Plotting interactions and non-linear predictions

When interpreting regression model coefficients in which the predictions are non-linear in the original variables, such as when you have polynomial terms or interaction effects, it is much simpler to make plots of the predicted values and interpret those than it is to interpret the coefficients directly.

This came up in some discussion of interpreting polynomial terms on the SPSS list-serve recently, and the example I will use came from this CrossValidated question. So I figured a blog post showing how to do it in SPSS was warranted.

So to start off I will make some fake data to work with, note the highly non-linear function Y is of the covariates.

FILE HANDLE save /NAME = "!Your Handle Here!".
LOOP Id = 1 TO 3000.
LOOP #i = 1 TO 3.
  COMPUTE X(#i) = RV.NORMAL(0,1).
COMPUTE Y = 5 + 0.6*(X1) + 0.2*(X2) + -3*(X3) + 
            0.38*(X1**2) + 0.15*(X2**2) + -0.1*(X3**2) +
            0.3*(X1*X2) + -0.1*(X2*X3) + RV.NORMAL(0,1).

Now I am going to use REGRESSION to estimate the model with all of the terms and save the model to an XML file (at the save handle location defined before I made the fake data). The point of saving the model estimates is to use it later on to score predictions to a new set of data.

  /CRITERIA=PIN(.05) POUT(.10)

For illustration of how informative the model coefficients are, below is an image of the table. Given the sample size of 3000 and the small amount of error I added the coefficients are very close the the simulated model.

Now tell me based on the table if X1 takes a value of -1 and X3 takes a value of 0, does a change in X2 from -1 to 0 result in a positive change to the outcome or a negative change in the outcome? If you can figure out the direction of the change how large is the effect? This information is not impossible to cull from the table, but do your readers a favor and spare them these mental calculus gymnastics and plot the effects!

To do that I am going to make a new set of data in regular intervals over the explanatory values of interest.

*Now making a new set of variables to score the model.
COMPUTE #dens = 10.
COMPUTE #min = -2.
COMPUTE #max = 2.
COMPUTE #step = (#max - #min)/#dens.
LOOP #x1 = 0 TO #dens.
  LOOP #x2 = 0 TO #dens.
    LOOP #x3 = 0 TO #dens.
      COMPUTE Id = #x2.
      COMPUTE X1 = #min + #step*#x1. 
      COMPUTE X2 = #min + #step*#x2.
      COMPUTE X3 = #min + #step*#x3.       
      END CASE.

Here I used the INPUT MODEL and loops to control the sampling of where the independent variables are located at. Now you can score the model using the MODEL HANDLE and the subsequent APPLYMODEL statements available for computation.

*Score the model.
MODEL HANDLE NAME=LinModel FILE='save\LinModel.xml'
FORMATS X1 X2 X3 X1SQ X2SQ X3SQ X1X2 X2X3 (F3.1)
        PredictedValue (F2.0).

Now we have a set of predictions and standard errors for our model. Given the three way set of interactions what I do is make a plot that has X1 on the X axis, varying values of X2 as a set of individual lines (with the color of the line a continuous color ramp) and panelled by values of X3.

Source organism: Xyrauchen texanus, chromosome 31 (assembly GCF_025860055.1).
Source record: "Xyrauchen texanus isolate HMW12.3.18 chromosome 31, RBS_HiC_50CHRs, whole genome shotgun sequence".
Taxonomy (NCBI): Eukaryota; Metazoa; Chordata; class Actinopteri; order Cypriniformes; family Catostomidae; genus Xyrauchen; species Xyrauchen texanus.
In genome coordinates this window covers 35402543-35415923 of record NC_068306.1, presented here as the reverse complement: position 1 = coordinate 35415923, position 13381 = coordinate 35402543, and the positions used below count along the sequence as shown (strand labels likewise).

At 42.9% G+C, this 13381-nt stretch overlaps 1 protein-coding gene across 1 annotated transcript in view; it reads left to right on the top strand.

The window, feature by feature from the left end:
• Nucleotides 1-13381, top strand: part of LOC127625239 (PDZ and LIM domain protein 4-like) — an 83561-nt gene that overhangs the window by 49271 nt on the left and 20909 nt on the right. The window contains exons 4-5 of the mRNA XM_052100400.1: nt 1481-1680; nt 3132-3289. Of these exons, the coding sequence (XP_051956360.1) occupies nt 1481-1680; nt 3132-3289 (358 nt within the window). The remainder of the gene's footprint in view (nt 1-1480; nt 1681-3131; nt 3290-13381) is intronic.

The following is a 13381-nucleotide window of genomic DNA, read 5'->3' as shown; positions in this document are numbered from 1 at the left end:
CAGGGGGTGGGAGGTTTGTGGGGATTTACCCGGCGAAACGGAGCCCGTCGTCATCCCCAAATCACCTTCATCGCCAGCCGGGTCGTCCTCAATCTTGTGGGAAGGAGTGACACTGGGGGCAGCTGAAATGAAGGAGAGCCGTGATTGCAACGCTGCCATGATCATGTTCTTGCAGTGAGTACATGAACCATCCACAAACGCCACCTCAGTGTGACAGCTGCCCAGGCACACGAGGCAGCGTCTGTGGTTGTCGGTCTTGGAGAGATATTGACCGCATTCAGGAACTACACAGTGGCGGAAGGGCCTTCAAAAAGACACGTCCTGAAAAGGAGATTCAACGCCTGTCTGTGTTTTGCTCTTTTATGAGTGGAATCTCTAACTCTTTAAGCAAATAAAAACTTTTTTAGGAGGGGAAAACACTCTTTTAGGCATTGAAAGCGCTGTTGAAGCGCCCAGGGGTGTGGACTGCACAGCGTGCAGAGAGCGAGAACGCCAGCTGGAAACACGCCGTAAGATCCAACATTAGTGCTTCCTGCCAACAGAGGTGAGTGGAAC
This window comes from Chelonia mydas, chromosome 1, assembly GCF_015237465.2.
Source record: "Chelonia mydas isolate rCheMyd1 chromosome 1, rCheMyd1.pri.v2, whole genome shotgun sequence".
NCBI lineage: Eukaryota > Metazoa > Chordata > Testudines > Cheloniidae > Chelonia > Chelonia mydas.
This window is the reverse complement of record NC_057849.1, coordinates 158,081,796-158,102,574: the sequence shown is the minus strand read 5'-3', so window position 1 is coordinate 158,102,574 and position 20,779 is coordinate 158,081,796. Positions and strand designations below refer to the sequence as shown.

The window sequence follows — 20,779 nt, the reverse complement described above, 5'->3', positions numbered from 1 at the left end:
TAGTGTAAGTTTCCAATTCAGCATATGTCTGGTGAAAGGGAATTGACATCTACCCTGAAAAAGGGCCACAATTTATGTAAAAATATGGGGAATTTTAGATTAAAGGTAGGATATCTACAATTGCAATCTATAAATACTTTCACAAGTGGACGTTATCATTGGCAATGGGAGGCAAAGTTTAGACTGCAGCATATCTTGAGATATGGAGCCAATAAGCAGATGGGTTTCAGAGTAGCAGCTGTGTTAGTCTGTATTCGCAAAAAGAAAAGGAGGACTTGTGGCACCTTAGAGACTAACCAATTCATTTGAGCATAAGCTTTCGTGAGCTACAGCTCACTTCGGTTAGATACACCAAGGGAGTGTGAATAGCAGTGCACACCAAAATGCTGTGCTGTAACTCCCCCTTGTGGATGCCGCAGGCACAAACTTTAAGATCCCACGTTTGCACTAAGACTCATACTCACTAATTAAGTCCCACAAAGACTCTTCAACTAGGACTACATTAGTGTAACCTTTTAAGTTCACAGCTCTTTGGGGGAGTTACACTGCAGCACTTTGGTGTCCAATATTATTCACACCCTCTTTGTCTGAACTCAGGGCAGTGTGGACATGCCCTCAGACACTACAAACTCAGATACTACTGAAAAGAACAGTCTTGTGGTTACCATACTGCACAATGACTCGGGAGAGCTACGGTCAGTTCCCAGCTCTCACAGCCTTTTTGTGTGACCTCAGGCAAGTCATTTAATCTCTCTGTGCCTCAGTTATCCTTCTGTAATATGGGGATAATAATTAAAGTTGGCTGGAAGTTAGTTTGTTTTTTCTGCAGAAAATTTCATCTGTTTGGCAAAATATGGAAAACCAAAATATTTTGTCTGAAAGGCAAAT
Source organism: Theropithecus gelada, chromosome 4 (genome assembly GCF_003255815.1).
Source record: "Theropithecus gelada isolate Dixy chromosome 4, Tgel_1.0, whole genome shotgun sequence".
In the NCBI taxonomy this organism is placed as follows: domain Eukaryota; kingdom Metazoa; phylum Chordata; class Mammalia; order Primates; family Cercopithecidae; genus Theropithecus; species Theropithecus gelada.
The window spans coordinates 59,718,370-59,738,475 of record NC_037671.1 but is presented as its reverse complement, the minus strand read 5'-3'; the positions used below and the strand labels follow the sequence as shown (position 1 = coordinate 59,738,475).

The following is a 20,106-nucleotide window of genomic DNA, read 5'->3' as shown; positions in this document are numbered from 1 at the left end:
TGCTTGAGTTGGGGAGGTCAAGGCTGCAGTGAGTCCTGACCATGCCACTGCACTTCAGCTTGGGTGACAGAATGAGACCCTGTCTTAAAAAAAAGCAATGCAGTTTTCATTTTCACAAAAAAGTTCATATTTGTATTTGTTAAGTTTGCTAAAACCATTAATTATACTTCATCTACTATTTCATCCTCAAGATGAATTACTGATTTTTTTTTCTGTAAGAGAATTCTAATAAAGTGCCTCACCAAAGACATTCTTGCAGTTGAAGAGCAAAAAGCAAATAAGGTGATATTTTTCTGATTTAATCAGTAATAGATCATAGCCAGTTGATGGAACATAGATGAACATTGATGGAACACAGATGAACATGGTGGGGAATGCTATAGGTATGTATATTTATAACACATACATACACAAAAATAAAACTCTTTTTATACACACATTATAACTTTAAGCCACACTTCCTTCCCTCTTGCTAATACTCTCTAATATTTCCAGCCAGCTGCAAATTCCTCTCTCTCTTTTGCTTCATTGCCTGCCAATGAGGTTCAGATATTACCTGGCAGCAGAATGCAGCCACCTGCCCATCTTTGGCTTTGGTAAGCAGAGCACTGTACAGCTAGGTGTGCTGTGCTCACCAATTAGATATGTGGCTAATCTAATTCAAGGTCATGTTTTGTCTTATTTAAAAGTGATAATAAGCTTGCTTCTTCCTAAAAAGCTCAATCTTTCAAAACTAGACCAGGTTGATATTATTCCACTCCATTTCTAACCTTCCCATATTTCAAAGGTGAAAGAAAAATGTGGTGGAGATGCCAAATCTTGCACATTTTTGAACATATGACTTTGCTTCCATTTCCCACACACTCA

*Make predicted graph.
  /GRAPHDATASET NAME="graphdataset" VARIABLES=X1 PredictedValue X2 X3 Id
  PAGE: begin(scale(800px,600px))
  SOURCE: s=userSource(id("graphdataset"))
  DATA: X1=col(source(s), name("X1"))
  DATA: PredictedValue=col(source(s), name("PredictedValue"))
  DATA: X2=col(source(s), name("X2"))
  DATA: X3=col(source(s), name("X3"), unit.category())
  DATA: Id=col(source(s), name("Id"), unit.category())
  COORD: rect(dim(1,2), wrap())
  GUIDE: axis(dim(1), label("X1"))
  GUIDE: axis(dim(2), label("PredictedValue"))
  GUIDE: axis(dim(3), label("X3"), opposite())
  GUIDE: legend(aesthetic(aesthetic.color.interior), label("X2"))
  SCALE: linear(aesthetic(aesthetic.color.interior), aestheticMinimum(, 
  ELEMENT: line(position(X1*PredictedValue*X3), color.interior(X2), split(Id), 
  PAGE: end()

So lets try to answer my original question now: if X1 takes a value of -1 and X3 takes a value of 0, does a change in X2 from -1 to 0 result in a positive change to the outcome or a negative change in the outcome?

Answer: The predicted value of Y at the covariate values of X1 = -1 and X3 = 0 can be seen in the middle row of panels, second in from the left. The predicted values appear to range between 5 and 6 for the given values of X2. Going up in value for X2 (from green to purple) results in a slight decrease in the predicted value, probably less than 1 in total.

Interpreting the equation more generally though, the values of X3 mainly serve as a change in intercept of the predicted values. The shape of the slopes only changes slightly between panels – but X3 acts a moderator – bringing the slopes closer together. X2 acts a moderator on X1 in most circumstances. The green lines tend to be lower than the purple lines when both X1 and X2 take positive values, but that isn’t the whole story. Describing X2 in terms of mediating or moderating X1 is insufficient here, as you can see when both take negative values the relationship is switched and causes decreases in values of Y. When both are positive, the relationship is moderated, and a smaller change in X1 results in a larger change in the predicted value.

Now, linear OLS regression models typically don’t have so many complicated interaction and polynomial terms. But other regression models that have a link functions (e.g. Logistic, Poisson) are non-linear in the parameters when taking the inverse of the function. So even if they don’t have interaction terms they are prime candidates for similar plots of predicted values with a set of different lines and panels for various values of other explanatory variables in the model. My generic experience is looking at odds ratios (or incident rate ratios) tends to give an overly dramatic representation of effects compared to these types of plots.